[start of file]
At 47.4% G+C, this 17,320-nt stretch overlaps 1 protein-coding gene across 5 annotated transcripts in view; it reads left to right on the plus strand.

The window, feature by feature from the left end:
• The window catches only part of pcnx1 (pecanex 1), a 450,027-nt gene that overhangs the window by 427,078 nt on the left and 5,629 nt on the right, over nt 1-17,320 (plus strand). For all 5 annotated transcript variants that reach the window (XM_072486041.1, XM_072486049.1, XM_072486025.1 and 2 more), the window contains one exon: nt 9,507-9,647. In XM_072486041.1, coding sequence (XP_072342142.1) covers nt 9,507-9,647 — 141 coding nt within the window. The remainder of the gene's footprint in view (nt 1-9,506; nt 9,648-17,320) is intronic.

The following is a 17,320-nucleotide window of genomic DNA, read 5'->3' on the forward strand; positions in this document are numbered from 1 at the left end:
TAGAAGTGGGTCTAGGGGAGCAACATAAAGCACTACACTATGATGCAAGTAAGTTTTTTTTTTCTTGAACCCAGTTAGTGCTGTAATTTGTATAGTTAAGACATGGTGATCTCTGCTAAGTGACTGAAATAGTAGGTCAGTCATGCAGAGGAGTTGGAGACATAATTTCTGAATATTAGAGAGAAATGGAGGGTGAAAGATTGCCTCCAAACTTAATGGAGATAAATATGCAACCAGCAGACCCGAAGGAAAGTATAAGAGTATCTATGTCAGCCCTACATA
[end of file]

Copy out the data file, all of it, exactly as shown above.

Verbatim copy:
At 47.4% G+C, this 17,320-nt stretch overlaps 1 protein-coding gene across 5 annotated transcripts in view; it reads left to right on the plus strand.

The window, feature by feature from the left end:
• The window catches only part of pcnx1 (pecanex 1), a 450,027-nt gene that overhangs the window by 427,078 nt on the left and 5,629 nt on the right, over nt 1-17,320 (plus strand). For all 5 annotated transcript variants that reach the window (XM_072486041.1, XM_072486049.1, XM_072486025.1 and 2 more), the window contains one exon: nt 9,507-9,647. In XM_072486041.1, coding sequence (XP_072342142.1) covers nt 9,507-9,647 — 141 coding nt within the window. The remainder of the gene's footprint in view (nt 1-9,506; nt 9,648-17,320) is intronic.

The following is a 17,320-nucleotide window of genomic DNA, read 5'->3' on the forward strand; positions in this document are numbered from 1 at the left end:
TAGAAGTGGGTCTAGGGGAGCAACATAAAGCACTACACTATGATGCAAGTAAGTTTTTTTTTTCTTGAACCCAGTTAGTGCTGTAATTTGTATAGTTAAGACATGGTGATCTCTGCTAAGTGACTGAAATAGTAGGTCAGTCATGCAGAGGAGTTGGAGACATAATTTCTGAATATTAGAGAGAAATGGAGGGTGAAAGATTGCCTCCAAACTTAATGGAGATAAATATGCAACCAGCAGACCCGAAGGAAAGTATAAGAGTATCTATGTCAGCCCTACATA